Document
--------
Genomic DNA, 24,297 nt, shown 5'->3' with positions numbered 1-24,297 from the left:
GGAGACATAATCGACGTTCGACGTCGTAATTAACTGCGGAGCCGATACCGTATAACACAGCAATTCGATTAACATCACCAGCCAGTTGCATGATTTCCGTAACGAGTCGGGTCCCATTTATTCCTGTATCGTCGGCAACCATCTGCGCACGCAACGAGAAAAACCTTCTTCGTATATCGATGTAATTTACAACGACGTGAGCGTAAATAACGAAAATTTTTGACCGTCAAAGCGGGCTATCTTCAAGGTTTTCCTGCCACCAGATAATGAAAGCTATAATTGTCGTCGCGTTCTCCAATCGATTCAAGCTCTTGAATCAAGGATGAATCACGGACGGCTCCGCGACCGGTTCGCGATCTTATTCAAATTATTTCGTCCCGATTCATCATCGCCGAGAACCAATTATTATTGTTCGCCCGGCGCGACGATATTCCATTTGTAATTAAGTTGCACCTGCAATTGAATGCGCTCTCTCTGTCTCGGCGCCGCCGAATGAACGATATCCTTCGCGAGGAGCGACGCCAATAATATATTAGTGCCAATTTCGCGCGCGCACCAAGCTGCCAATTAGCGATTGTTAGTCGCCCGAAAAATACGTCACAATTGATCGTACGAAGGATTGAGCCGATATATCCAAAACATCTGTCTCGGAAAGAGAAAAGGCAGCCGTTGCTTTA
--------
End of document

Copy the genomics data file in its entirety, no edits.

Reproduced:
Genomic DNA, 24,297 nt, shown 5'->3' with positions numbered 1-24,297 from the left:
GGAGACATAATCGACGTTCGACGTCGTAATTAACTGCGGAGCCGATACCGTATAACACAGCAATTCGATTAACATCACCAGCCAGTTGCATGATTTCCGTAACGAGTCGGGTCCCATTTATTCCTGTATCGTCGGCAACCATCTGCGCACGCAACGAGAAAAACCTTCTTCGTATATCGATGTAATTTACAACGACGTGAGCGTAAATAACGAAAATTTTTGACCGTCAAAGCGGGCTATCTTCAAGGTTTTCCTGCCACCAGATAATGAAAGCTATAATTGTCGTCGCGTTCTCCAATCGATTCAAGCTCTTGAATCAAGGATGAATCACGGACGGCTCCGCGACCGGTTCGCGATCTTATTCAAATTATTTCGTCCCGATTCATCATCGCCGAGAACCAATTATTATTGTTCGCCCGGCGCGACGATATTCCATTTGTAATTAAGTTGCACCTGCAATTGAATGCGCTCTCTCTGTCTCGGCGCCGCCGAATGAACGATATCCTTCGCGAGGAGCGACGCCAATAATATATTAGTGCCAATTTCGCGCGCGCACCAAGCTGCCAATTAGCGATTGTTAGTCGCCCGAAAAATACGTCACAATTGATCGTACGAAGGATTGAGCCGATATATCCAAAACATCTGTCTCGGAAAGAGAAAAGGCAGCCGTTGCTTTA